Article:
Everybody Gets Cake!
59 E. 59th Street
The comedy troupe Parallel Exit has been making theater since their first show together in 1997, White/Noise/Jump. They did live-action silent film in Velocity (1999) and This Way That Way (2005), and for their new show Everybody Get’s Cake! the troupe has hired the estimable silent film accompanist Ben Model to do a piano score for their antics, which amount to a series of black-out sketches that sometimes feel like the old TV show Laugh-In on an off night. A very off night.
The three performers here—Joel Jeske, Danny Gardner, and Brent McBeth—are all students of the rubber-faced Jim Carrey school of comedy mugging, and in the best part of the show by far they all simply stand together and make all kinds of funny faces to music. It’s a kind of party stunt, and it’s admirable in its over-exerted sort of way. But the gags in between are so unfunny that no amount of effort can put them over.
Comedy is a very subjective thing, of course. And describing a comic routine is basically an unfair thing to do. But here are just a few of the bits from this show: An injured man walks laboriously across the stage, every inch of his body in pain. He stops in the middle of the stage, looks at the audience and cries, “Someday… I’m gonna be a dancer!” Another bit: A man announces, “Hey, everybody! Einstein did not understand microphones!” And one of the guys, dressed in a silly Einstein wig, talks silently into the wrong end of a microphone for quite a while… and then he talks into the right side of the microphone and… still no sound comes out!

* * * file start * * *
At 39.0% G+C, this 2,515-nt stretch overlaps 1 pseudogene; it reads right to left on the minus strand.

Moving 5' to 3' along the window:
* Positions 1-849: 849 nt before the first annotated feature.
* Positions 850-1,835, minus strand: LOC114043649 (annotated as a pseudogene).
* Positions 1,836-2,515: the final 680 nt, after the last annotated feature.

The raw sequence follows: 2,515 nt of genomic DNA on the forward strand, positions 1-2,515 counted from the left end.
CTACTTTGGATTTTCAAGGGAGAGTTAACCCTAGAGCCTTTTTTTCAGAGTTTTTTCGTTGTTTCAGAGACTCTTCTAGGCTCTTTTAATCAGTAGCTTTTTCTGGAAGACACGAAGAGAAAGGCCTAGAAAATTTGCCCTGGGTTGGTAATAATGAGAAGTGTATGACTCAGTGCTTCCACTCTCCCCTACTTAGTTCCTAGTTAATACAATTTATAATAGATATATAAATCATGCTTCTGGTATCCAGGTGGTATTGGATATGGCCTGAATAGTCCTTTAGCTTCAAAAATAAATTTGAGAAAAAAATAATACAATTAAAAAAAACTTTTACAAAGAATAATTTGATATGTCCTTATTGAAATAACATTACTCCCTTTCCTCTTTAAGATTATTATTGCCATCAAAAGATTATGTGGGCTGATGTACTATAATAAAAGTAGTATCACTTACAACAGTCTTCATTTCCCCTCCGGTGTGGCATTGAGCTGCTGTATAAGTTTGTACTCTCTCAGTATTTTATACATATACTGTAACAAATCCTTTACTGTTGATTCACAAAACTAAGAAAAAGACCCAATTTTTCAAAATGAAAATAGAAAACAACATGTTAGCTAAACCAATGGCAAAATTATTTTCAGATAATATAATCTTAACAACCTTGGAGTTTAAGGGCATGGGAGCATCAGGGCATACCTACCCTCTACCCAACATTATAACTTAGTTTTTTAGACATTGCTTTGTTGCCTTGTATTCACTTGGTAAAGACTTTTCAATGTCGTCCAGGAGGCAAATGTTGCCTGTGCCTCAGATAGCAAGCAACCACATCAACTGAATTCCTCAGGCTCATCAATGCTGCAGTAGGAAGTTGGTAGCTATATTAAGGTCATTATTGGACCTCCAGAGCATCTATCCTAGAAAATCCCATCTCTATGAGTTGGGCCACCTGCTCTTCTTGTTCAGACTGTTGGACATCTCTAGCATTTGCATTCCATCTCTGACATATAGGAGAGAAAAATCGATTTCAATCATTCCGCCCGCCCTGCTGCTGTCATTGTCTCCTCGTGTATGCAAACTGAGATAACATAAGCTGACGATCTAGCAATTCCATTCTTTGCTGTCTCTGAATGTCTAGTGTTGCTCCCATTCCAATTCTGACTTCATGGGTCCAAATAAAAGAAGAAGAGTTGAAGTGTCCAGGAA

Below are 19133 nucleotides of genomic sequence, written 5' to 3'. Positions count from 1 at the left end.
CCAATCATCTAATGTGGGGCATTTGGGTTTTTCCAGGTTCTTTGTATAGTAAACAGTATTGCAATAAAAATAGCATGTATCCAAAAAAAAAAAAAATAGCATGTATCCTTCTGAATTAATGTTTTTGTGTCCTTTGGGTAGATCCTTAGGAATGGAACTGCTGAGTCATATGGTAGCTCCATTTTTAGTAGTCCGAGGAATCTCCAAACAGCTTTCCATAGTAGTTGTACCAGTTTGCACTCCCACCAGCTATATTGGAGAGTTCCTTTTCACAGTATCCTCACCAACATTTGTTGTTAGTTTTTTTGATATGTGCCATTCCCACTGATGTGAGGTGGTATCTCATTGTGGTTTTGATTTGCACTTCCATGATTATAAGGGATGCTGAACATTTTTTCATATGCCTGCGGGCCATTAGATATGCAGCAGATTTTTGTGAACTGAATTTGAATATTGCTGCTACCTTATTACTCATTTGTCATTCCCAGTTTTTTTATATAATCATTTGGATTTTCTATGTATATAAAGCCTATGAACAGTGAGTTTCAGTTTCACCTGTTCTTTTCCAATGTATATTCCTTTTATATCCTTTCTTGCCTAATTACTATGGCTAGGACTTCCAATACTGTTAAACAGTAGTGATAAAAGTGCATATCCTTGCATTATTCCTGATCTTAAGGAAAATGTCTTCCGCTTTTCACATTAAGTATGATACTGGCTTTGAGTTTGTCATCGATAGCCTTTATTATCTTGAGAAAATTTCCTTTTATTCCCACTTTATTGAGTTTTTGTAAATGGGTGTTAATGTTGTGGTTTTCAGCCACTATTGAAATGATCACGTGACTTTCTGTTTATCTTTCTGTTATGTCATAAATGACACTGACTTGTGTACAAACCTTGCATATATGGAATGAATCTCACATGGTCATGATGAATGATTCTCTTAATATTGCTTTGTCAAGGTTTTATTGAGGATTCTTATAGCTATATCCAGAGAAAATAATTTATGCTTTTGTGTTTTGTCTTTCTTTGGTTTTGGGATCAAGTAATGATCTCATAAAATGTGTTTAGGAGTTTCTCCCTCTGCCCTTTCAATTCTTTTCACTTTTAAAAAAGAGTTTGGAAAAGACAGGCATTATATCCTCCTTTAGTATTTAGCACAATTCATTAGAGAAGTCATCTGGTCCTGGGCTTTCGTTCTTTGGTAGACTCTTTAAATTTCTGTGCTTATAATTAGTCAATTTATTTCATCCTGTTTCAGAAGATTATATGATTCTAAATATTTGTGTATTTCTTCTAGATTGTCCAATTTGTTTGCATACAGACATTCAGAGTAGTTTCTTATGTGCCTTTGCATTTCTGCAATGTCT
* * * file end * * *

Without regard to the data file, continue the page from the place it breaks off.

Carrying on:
There’s more! There is, for instance, a character called “Hans, The Sneaky Nazi” who wears a Hitler mustache, give a sneaky little “Heil Hitler” salute, and talks about a “pickle factory in Dusseldorf.” A bit called “Mother Teresa hated bank tellers” has Mother Teresa slowly approaching a bank teller window that abruptly closes on her, and so she looks up to heaven and swears. And that, folks, is why Mother Teresa hated bank tellers. Hilarious, right? It’s like the Parallel Exit guys threw a bunch of would-be funny ideas and words and bits into a hat and put them together in the worst possible configuration.
Just to make things grimmer, Model will occasionally play Erik Satie’s Gymnopédie No. 1, one of the most depressing pieces of music ever written, over a misguided series of bits involving an old war veteran shaking and quaking in some sort of asylum. Bad ideas like this abound. Jeske, Gardner, and McBeth are all clearly talented guys, but no comic performer, not Charlie Chaplin, not Groucho Marx, not Mae West, not W.C. Fields, not Jim Carrey, not Bills Murray or Irwin or Hader can be funny with such abysmal material. Everybody might get cake here (Hostess snack cakes are indeed passed out after the show), but nobody can get or find any laughs.